Monthly Archives: December 2011

‘The Self Illusion’ is Revealed Today – A Dangerous Book?

To coincide with the broadcast of the Christmas Lectures, my UK publishers are giving away a free electronic extract of my new book, “The Self Illusion” today on amazon today. If you have an iPad or a Kindle, then you can read the opening chapters and a later one about the way we represent our selves on the internet.

I think that the message of “The Self Illusion” is going to be very controversial and upset a number of people. I already know that some colleagues disagree with the premise. In effect, I am challenging the idea that we are autonomous individuals but that rather we are a product of the history and influences of those around us.

The notion of no self will be familiar to Buddhists and philosophers alike. Buddha of course, taught that the path to enlightenment required attaining ‘annatta’ (no self) and Hume argued that there was no single core self but rather a bundle of experiences and sensations. There are not many neuroscientists who disagree with this as we are constantly reminded that the experience of the self is a product of the brain and as such, is an emergent property out of a constellation of separable processes – processes that can fail and fragment revealing the composition of the self.

I think the controversial aspect of the denial of a self is the implications and ramifications of this idea. However, there are many aspects of human experience that are similarly more apparent than real. Just because something is an illusion – not what it seems- that is no reason to try to ignore it. After all, it is there for a reason. We interact with individuals and selves – not apparitions and collective histories that define who someone is. And of course, the greatest illusion is the self illusion. Even when you know this, you cannot get rid of your self.


Filed under book publicity

My Impression of Bing Crosby

It is late on Christmas Day, and I have taken a break from the feasting and festivity to check online. Big mistake. There is a lot starting to appear on the web about the forthcoming lectures with really high expectations and I am genuinely starting to feel nervous. A couple of friends and family have commented on the following trailer and said it reminded them a bit like a Bing Crosby-type of “come over and join us” Christmas message. It is very weird seeing oneself doing this kind of thing. Still can’t say that I didn’t ask for it.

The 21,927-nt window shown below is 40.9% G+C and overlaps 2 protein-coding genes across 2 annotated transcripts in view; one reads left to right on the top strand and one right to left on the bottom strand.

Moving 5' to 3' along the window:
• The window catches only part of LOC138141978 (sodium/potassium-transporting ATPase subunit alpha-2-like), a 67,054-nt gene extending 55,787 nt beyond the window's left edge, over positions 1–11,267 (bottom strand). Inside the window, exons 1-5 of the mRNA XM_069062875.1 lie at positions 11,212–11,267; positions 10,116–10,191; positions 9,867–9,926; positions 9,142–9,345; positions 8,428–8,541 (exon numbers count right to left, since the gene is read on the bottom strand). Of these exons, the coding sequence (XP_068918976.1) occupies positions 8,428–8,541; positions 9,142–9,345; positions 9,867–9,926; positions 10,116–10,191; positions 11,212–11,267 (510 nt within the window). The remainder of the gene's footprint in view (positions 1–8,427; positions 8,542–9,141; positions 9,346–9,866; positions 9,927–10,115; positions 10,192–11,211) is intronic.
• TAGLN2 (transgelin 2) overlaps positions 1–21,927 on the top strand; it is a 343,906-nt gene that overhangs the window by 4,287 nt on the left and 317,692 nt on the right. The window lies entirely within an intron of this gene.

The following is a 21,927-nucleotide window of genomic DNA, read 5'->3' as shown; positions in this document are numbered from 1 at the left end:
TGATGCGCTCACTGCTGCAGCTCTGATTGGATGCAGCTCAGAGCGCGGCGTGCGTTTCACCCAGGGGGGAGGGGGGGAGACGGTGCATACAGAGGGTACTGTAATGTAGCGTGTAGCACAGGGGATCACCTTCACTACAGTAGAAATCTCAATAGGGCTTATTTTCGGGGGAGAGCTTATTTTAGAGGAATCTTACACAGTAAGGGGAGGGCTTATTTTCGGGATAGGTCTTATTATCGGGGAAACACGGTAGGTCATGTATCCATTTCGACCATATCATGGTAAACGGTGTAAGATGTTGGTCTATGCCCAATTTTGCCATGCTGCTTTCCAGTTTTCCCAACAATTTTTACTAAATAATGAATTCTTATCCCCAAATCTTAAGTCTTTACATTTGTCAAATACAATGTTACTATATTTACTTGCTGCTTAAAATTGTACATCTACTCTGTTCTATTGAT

Christmas Lecture Trailer

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Filed under General Thoughts

Trailer Teaser for the Lectures

I am not fully recovered yet – also getting over a darn cold but here is a teaser of the lectures which will be broadcast next week. They were sent to the BBC today for technical review so there’s no turning back now! YIKES!!!!


Filed under Television

Me and the Living Legend, Sir David Attenborough

Me and the living legend, David AttenboroughLast Friday I had the privilege to meet Sir David Attenborough. He is not only a personal hero of mine but also to millions of viewers who have watched him bring the glory of the natural world into our living rooms. What you may not know is that David is also responsible for making the Royal Institution Christmas Lectures part of this nation’s heritage. As the first controller of BBC2, he recognized the value of broadcasting Faraday’s vision of bringing science to the masses and commissioned the first broadcasts. He even presented the Ri Christmas Lectures himself in 1973.

We chatted for about half an hour when he visited the Ri to record an interview for their new website that is launching tomorrow. David told me that doing the Ri Christmas Lectures had been the most difficult television he had ever done and that months before he was due to deliver them, he had contemplated dropping out. This was both reassuring and terrifying at the same time. After all, I consider him to be one of the giants of science broadcasting.

I introduced David to Kate, my PhD student and his eyes lit up when we started talking about her research on children’s foraging behaviour. Not surprisingly, David was well acquainted with animal foraging in the natural world and took a keen interest in Kate’s work. I had to get back to rehearsing, but we left as two very young adults who had met their childhood idol


December 9, 2011 · 6:41 pm